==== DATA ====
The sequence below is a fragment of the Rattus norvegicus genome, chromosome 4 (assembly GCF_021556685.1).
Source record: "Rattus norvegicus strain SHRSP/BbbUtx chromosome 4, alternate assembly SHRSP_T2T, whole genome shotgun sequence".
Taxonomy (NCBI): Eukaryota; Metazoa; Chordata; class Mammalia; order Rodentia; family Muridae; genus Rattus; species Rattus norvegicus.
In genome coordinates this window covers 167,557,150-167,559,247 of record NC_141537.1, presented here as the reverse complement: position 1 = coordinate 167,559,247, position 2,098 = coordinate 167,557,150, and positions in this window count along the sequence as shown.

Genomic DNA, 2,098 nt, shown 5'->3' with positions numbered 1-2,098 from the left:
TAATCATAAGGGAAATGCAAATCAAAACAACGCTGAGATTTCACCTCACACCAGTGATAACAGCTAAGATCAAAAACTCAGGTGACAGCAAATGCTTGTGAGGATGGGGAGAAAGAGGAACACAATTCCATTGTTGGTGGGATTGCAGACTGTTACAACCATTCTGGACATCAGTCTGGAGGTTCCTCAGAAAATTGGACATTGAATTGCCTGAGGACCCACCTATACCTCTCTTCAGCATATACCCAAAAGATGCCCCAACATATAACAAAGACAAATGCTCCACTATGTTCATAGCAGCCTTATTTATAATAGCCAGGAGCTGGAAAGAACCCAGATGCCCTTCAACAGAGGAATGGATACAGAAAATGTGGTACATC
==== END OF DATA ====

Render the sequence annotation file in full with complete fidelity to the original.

The sequence below is a fragment of the Rattus norvegicus genome, chromosome 4 (assembly GCF_021556685.1).
Source record: "Rattus norvegicus strain SHRSP/BbbUtx chromosome 4, alternate assembly SHRSP_T2T, whole genome shotgun sequence".
Taxonomy (NCBI): Eukaryota; Metazoa; Chordata; class Mammalia; order Rodentia; family Muridae; genus Rattus; species Rattus norvegicus.
In genome coordinates this window covers 167,557,150-167,559,247 of record NC_141537.1, presented here as the reverse complement: position 1 = coordinate 167,559,247, position 2,098 = coordinate 167,557,150, and positions in this window count along the sequence as shown.

Genomic DNA, 2,098 nt, shown 5'->3' with positions numbered 1-2,098 from the left:
TAATCATAAGGGAAATGCAAATCAAAACAACGCTGAGATTTCACCTCACACCAGTGATAACAGCTAAGATCAAAAACTCAGGTGACAGCAAATGCTTGTGAGGATGGGGAGAAAGAGGAACACAATTCCATTGTTGGTGGGATTGCAGACTGTTACAACCATTCTGGACATCAGTCTGGAGGTTCCTCAGAAAATTGGACATTGAATTGCCTGAGGACCCACCTATACCTCTCTTCAGCATATACCCAAAAGATGCCCCAACATATAACAAAGACAAATGCTCCACTATGTTCATAGCAGCCTTATTTATAATAGCCAGGAGCTGGAAAGAACCCAGATGCCCTTCAACAGAGGAATGGATACAGAAAATGTGGTACATC